(ii) who is inadmissible under [§ 1182(a)] . . . but who is in possession of appropriate documents or is granted a waiver thereof and is seeking admission, may be admitted into the United States temporarily as a nonimmigrant in the discretion of the Attorney General.

8 U.S.C. § 1182(d)(3)(A) (emphasis added). This waiver applies to individuals, not groups, and includes waiver for those deemed to be a member of a Tier I, II, or III terrorist organization.

Second, Congress provided authority to the Secretaries of State and Homeland Security to exempt certain individuals and groups from TRIG:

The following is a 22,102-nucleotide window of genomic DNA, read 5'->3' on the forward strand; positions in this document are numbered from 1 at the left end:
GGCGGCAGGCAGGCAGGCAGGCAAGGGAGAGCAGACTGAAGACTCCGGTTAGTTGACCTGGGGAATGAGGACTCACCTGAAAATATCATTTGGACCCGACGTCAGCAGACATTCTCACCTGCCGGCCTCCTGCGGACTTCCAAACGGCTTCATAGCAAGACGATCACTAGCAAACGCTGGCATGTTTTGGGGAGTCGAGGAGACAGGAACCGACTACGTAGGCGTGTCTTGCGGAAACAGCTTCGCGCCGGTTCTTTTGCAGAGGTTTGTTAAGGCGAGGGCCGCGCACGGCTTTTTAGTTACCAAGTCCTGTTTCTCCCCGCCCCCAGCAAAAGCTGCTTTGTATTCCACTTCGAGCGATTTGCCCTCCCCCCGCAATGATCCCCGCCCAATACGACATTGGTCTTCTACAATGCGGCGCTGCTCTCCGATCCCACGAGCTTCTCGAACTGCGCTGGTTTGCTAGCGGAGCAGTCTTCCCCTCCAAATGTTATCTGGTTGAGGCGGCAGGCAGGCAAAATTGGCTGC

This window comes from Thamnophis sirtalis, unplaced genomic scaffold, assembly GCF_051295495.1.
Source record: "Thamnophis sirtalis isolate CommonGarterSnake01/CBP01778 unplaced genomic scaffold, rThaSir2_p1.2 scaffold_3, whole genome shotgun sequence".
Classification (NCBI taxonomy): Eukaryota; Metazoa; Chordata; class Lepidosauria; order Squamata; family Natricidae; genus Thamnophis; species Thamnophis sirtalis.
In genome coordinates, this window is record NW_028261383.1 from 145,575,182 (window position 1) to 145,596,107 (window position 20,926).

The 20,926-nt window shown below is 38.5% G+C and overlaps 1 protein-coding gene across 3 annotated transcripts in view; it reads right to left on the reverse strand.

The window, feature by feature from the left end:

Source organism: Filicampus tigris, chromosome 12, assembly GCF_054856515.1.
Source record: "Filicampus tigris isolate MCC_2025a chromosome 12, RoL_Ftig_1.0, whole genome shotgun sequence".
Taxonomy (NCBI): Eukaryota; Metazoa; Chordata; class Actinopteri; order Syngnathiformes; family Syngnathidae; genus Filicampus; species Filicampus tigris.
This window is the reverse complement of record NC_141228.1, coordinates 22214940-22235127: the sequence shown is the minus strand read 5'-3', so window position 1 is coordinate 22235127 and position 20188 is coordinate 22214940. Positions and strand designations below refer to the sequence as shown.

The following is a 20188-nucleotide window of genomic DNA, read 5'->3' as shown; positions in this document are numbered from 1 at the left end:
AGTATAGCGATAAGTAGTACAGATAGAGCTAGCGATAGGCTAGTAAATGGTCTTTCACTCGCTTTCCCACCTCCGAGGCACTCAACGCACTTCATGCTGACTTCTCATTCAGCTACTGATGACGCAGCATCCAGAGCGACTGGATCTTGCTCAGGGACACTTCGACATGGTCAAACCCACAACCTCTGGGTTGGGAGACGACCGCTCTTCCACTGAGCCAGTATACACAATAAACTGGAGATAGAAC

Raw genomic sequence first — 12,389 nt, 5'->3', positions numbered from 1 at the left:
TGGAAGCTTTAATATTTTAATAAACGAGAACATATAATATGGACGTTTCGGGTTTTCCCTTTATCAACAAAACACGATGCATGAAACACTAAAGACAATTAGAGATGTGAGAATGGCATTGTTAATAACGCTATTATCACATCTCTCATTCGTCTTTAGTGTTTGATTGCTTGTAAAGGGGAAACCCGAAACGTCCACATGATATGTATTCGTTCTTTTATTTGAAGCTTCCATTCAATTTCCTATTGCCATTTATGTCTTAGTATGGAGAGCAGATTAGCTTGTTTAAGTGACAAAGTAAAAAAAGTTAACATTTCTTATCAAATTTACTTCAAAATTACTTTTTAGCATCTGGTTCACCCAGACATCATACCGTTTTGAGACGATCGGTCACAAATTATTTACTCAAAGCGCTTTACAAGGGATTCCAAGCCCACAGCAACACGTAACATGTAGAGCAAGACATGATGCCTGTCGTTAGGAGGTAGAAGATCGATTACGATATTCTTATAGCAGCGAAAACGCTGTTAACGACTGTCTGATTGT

The Secretary of State, after consultation with the Attorney General and the Secretary of Homeland Security, or the Secretary of Homeland Security, after consultation with the Secretary